Warning: The magic method Vc_Manager::__wakeup() must have public visibility in /customers/d/b/2/rohingyapost.com/httpd.www/wp-content/plugins/js_composer/include/classes/core/class-vc-manager.php on line 203
Deprecated: Required parameter $width follows optional parameter $attach_id in /customers/d/b/2/rohingyapost.com/httpd.www/wp-content/plugins/js_composer/include/helpers/helpers.php on line 366
Deprecated: Required parameter $height follows optional parameter $attach_id in /customers/d/b/2/rohingyapost.com/httpd.www/wp-content/plugins/js_composer/include/helpers/helpers.php on line 366
The Friendship Football Tournament – few days to Cherish in Refugee Camp – The Rohingya Post
COX’S BAZAR: Every year, sport enthusiasts organize Friendship Football Tournament to temporarily alleviate despair Rohingya refugee face in camps and to bring together the friendship and brotherhood between different Rohingya refugee camps in the district of Cox’s Bazar where more than 80,000 Rohingya take refuge after fleeing various persecutions and military campaigns in their native country, Myanmar.
2016 is not an exception. The tournament was organized between between different blocks of registered Kutupalong Refugee Camp. The chairperson of the tournament, Mohammed Helal Uddin (aka Kalu), along with the committee members – Mohammed Imran, Mohammed Ismail, Mohammed Hossain and MV. Noor Kamal, have enlisted eight teams to partake in the tournament.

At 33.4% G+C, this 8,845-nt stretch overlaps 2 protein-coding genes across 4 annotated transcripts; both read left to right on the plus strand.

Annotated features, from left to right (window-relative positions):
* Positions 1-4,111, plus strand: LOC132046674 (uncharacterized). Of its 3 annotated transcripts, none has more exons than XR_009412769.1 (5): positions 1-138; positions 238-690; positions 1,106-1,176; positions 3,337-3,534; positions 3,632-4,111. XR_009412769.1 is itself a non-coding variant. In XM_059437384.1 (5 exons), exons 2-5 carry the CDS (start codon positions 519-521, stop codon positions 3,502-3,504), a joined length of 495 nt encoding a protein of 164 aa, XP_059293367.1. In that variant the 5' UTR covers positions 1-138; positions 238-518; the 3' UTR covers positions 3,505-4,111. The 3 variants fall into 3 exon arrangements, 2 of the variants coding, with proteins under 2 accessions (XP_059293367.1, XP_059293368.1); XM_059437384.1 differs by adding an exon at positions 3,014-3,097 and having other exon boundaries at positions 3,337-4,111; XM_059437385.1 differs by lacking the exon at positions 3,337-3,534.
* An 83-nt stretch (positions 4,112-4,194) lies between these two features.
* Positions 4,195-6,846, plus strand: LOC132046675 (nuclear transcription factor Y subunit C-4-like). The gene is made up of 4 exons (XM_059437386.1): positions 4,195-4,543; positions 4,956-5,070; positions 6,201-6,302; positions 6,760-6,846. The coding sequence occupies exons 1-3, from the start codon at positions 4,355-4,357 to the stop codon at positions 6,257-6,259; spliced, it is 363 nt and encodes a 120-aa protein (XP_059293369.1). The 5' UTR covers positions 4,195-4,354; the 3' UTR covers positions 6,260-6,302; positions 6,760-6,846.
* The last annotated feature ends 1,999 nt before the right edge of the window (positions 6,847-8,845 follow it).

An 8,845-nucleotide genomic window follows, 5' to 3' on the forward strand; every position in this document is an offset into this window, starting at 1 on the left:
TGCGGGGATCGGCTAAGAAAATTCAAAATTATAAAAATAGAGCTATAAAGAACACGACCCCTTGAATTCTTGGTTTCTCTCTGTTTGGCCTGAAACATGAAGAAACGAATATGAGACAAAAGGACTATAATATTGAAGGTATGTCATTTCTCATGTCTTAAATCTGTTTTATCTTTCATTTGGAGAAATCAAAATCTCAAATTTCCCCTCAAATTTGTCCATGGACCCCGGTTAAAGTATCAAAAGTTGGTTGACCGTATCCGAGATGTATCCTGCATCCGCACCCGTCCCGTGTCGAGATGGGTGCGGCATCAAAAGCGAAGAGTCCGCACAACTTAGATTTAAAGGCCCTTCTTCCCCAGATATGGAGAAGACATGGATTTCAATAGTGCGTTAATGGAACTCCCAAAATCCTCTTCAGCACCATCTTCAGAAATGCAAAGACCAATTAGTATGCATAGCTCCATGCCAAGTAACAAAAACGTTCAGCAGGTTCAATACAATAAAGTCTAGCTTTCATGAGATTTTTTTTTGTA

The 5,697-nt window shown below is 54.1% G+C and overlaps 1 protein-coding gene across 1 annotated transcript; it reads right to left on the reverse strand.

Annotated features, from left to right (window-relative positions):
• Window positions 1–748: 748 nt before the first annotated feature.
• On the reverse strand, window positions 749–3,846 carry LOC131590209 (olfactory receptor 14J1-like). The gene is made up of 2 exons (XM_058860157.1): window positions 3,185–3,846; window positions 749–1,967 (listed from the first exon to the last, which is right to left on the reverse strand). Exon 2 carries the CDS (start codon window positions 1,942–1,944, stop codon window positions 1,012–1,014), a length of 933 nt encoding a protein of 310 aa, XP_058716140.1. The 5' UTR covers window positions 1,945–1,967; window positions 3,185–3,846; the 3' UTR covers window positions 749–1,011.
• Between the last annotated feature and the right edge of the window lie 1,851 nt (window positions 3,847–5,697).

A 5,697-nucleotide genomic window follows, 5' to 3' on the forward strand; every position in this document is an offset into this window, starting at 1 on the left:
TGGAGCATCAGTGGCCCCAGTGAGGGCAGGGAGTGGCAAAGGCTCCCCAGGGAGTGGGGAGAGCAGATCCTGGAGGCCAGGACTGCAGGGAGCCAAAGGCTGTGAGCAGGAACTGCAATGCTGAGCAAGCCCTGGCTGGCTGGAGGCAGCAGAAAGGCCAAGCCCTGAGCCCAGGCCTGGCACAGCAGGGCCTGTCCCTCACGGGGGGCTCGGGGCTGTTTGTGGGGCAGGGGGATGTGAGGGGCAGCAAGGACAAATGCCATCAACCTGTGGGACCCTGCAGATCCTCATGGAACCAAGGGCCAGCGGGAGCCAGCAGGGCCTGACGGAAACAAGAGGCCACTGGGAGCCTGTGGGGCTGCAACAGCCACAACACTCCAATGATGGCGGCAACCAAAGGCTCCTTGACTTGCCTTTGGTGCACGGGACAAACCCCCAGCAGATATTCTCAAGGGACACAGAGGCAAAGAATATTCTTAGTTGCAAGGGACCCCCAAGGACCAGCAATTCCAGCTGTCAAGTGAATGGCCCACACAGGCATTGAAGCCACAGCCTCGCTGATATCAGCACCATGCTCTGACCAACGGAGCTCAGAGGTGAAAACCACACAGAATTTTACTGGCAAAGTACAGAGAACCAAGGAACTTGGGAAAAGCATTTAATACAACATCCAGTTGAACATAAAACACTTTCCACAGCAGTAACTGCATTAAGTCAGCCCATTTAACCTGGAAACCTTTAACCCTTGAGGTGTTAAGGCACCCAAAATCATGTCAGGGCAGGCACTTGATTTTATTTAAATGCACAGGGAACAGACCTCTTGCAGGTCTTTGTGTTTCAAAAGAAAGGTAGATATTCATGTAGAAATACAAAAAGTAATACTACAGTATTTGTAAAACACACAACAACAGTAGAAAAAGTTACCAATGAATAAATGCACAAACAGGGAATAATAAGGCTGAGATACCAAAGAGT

The tournament kicked off on 23 July with G-Block defeating Junior-G team comfortably and faced F-Block in the final held on 12 August.
The final was breathtaking contest where both teams struggled to produce the chances to lift the trophy. Mohammed Zamir of F-Block came out to score a wonderful goal and helped F-Block to win the tournament. He also bagged both man-of-the-tournament and top-scorer awards while Noor Hashim of the same F-Block took the man-of-the-match.
Although the tournament lasts a few days, it provides much spirit and enjoyment the refugees need with the boundary of the camp where they yet see changes in education, healthcare, employment, freedom of movement and above all, the freedom of hope having confined in the camp for more than 25 years.